Agencies seeking to participate in the fund will submit plans to OPM for approval. The plans must incorporate the following elements:
An agency will receive an allocation of monies from the fund once OPM, in consultation with the Chief Human Capital Officers Council, reviews and approves its plan.(90) After the reduction for training (discussed above), 90% of the remaining amount of any appropriation to the fund may be allocated to the agencies. An agency's prorated distribution may not exceed its prorated share of executive branch payroll. (Agencies will provide OPM with necessary payroll information.) If OPM were not to allocate an agency's full prorated share, the remaining amount will be available for distribution to other agencies.
After the reduction for training, 10% of the remaining amount of any appropriation to the fund as well as the amount of an agency's prorated share not distributed because of the agency's failure to submit a satisfactory plan, will be allocated among agencies with exceptionally high-quality plans. Such agencies will be eligible to receive a distribution in addition to their full prorated distribution.
Agencies, in accordance with their approved plans, may make human capital performance payments to employees based on exceptional performance contributing to the achievement of the agency mission. In any year, the number of employees in an agency receiving payments may not be more than the number equal to 15% of the agency's average total civilian full-time and part-time permanent employment for the previous fiscal year. A payment may not exceed 10% of the employee's basic pay rate. The employee's aggregate pay (basic, locality pay, human capital performance pay) may not exceed Executive Level IV ($143,000 in 2006).
A human capital performance payment will be in addition to annual pay adjustments and locality-based comparability payments. Such payments will be considered basic pay for purposes of Civil Service Retirement System, Federal Employees' Retirement System, life insurance, and for such other purposes (other than adverse actions) which OPM determines by regulation. Information on payments made and the use of monies from the fund will be provided by the agencies to OPM as specified.
Initially, agencies will use monies from the fund to make the human capital performance payments. In subsequent years, continued financing of previously awarded payments will be derived from other agency funds available for salaries and expenses. Under current law (5 U.S.C. §5335) agencies pay periodic within-grade increases to employees performing at an acceptable level of competence. Presumably, funds for such within-grade increases could be used to pay human capital performance payments. Monies from the fund may not be used for new positions, for other performance-related payments, or for recruitment or retention incentives.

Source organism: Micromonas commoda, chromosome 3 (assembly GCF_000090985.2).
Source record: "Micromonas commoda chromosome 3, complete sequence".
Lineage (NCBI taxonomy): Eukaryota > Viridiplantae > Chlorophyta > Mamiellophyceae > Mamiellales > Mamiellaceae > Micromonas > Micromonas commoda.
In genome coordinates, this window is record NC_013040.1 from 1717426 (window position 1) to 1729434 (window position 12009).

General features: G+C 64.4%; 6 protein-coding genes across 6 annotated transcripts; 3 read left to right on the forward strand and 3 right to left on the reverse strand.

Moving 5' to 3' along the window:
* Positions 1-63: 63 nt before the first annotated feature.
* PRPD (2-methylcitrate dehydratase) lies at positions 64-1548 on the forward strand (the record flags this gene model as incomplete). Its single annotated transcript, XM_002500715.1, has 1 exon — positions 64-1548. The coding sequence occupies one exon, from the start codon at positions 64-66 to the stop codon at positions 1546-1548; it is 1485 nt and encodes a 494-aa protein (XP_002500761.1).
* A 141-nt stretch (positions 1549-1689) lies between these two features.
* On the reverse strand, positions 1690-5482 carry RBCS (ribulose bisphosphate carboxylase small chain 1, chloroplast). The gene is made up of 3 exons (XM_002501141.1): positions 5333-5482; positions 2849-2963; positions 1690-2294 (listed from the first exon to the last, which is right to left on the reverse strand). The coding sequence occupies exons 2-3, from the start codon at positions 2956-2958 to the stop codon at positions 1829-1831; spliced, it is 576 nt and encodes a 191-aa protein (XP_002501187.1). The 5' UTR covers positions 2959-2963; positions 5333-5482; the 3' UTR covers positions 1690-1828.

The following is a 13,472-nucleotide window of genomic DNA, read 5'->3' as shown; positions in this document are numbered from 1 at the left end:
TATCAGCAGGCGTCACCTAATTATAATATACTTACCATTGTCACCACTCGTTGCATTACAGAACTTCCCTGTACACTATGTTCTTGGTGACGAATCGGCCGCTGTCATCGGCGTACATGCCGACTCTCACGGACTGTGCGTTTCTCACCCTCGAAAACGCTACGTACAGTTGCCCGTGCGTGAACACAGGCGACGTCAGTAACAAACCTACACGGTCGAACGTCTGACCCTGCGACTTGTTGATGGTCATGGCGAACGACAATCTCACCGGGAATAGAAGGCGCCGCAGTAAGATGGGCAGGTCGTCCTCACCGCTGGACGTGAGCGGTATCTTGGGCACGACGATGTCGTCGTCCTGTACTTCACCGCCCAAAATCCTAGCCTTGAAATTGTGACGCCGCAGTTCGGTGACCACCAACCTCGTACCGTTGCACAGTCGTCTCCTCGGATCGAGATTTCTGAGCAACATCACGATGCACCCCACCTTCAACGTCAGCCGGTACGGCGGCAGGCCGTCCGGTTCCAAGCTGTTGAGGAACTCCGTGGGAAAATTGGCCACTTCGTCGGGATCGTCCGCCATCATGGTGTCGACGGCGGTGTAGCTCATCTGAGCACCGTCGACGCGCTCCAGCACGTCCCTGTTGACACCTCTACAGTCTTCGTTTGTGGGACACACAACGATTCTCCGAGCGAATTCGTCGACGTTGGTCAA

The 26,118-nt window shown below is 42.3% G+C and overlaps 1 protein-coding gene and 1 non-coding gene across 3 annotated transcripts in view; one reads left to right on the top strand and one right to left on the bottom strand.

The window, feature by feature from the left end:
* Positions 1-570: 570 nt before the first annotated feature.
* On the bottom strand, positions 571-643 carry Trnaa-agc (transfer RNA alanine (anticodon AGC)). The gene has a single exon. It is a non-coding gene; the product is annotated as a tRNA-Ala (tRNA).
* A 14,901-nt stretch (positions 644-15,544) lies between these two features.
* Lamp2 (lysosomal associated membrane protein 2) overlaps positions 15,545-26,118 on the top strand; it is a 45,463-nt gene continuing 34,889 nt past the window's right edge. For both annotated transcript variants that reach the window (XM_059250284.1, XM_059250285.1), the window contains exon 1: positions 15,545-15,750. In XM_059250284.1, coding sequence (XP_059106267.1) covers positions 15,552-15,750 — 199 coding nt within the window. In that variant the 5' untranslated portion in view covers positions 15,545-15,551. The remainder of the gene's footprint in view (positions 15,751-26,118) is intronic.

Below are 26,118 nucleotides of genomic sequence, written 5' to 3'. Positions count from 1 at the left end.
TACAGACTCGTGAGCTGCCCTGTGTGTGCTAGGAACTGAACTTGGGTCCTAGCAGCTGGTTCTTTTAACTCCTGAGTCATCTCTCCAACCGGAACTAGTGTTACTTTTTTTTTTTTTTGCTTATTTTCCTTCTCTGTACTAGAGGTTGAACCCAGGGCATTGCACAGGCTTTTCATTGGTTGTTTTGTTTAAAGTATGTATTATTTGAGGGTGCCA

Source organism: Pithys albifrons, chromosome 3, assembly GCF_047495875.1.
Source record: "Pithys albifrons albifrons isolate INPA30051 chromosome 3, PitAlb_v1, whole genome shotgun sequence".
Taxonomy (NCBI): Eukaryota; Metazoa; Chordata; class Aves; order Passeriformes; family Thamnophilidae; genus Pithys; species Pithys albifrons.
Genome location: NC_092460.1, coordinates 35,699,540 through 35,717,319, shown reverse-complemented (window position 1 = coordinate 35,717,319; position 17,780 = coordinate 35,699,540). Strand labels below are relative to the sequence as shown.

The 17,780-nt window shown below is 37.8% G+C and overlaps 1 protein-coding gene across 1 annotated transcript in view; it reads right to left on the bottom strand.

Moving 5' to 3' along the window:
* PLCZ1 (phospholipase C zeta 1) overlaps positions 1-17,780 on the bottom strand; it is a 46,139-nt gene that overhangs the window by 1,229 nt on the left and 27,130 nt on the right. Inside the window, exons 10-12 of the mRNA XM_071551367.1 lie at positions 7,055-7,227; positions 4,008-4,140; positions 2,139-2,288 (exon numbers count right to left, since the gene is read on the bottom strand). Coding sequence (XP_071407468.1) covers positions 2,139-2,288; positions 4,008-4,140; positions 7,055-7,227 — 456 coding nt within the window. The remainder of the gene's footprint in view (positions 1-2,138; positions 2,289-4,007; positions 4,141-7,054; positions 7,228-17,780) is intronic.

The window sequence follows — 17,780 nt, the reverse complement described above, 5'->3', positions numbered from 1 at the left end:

OPM will issue regulations to implement the new Chapter 54 provisions. Those regulations must include criteria governing the following:
The Human Capital Performance Fund was proposed by President George Bush in his FY2004 budget. According to the budget, the fund "is designed to create performance-driven pay systems for employees and reinforce the value of employee performance management systems."(91) The effectiveness of agency performance management systems and whether the performance ratings would be determined according to preconceived ideas of how the ratings would be arrayed across the particular rating categories are among the concerns expressed by federal employees and their unions and representatives. Other concerns are that the fund could take monies away from the already reduced locality-based comparability payments and that the performance award amounts would be so small as to not serve as an incentive.
Implementation. OPM's semiannual regulatory agenda published in the Federal Register on December 13, 2004, indicates that the agency plans to issue an interim final rule implementing the Human Capital Performance Fund, but also indicates that the timetable for publishing the rule is yet to be determined.(92) The Consolidated Appropriations Act for FY2005, P.L. 108-447, does not provide an appropriation for the fund.